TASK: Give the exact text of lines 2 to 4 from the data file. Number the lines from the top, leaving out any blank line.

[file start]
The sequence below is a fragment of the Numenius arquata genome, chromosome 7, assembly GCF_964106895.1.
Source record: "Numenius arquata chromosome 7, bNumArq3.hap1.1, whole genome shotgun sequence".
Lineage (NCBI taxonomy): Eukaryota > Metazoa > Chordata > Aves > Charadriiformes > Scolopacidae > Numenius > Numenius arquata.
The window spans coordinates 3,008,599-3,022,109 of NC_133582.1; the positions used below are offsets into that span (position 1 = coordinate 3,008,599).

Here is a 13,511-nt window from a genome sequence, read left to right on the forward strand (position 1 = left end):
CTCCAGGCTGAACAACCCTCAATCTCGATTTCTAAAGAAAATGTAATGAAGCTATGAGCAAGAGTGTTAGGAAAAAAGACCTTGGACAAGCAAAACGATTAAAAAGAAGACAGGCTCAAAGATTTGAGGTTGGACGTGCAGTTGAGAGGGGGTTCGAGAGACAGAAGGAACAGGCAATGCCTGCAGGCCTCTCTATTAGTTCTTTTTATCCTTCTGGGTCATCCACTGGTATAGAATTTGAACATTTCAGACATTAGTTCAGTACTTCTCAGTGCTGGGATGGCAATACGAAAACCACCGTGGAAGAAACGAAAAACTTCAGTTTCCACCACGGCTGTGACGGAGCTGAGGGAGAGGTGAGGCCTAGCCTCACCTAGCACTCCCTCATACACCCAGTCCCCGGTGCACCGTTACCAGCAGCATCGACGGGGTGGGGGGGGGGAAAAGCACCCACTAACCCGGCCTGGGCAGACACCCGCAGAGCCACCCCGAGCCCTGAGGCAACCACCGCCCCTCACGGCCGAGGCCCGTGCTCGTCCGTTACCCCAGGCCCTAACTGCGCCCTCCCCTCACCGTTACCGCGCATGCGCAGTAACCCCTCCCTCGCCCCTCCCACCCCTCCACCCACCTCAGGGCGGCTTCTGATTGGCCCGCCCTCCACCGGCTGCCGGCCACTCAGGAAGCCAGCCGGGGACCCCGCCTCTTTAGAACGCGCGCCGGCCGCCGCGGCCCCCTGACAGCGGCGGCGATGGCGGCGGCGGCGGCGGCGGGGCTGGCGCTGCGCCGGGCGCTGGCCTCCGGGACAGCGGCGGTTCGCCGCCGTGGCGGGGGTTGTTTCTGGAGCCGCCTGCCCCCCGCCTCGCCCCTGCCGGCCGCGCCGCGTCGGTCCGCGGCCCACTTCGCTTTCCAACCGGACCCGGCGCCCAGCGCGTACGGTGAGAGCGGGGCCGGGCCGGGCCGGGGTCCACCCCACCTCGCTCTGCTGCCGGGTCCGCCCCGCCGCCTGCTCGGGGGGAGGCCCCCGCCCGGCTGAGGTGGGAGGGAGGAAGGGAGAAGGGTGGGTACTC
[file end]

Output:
Source record: "Numenius arquata chromosome 7, bNumArq3.hap1.1, whole genome shotgun sequence".
Lineage (NCBI taxonomy): Eukaryota > Metazoa > Chordata > Aves > Charadriiformes > Scolopacidae > Numenius > Numenius arquata.
The window spans coordinates 3,008,599-3,022,109 of NC_133582.1; the positions used below are offsets into that span (position 1 = coordinate 3,008,599).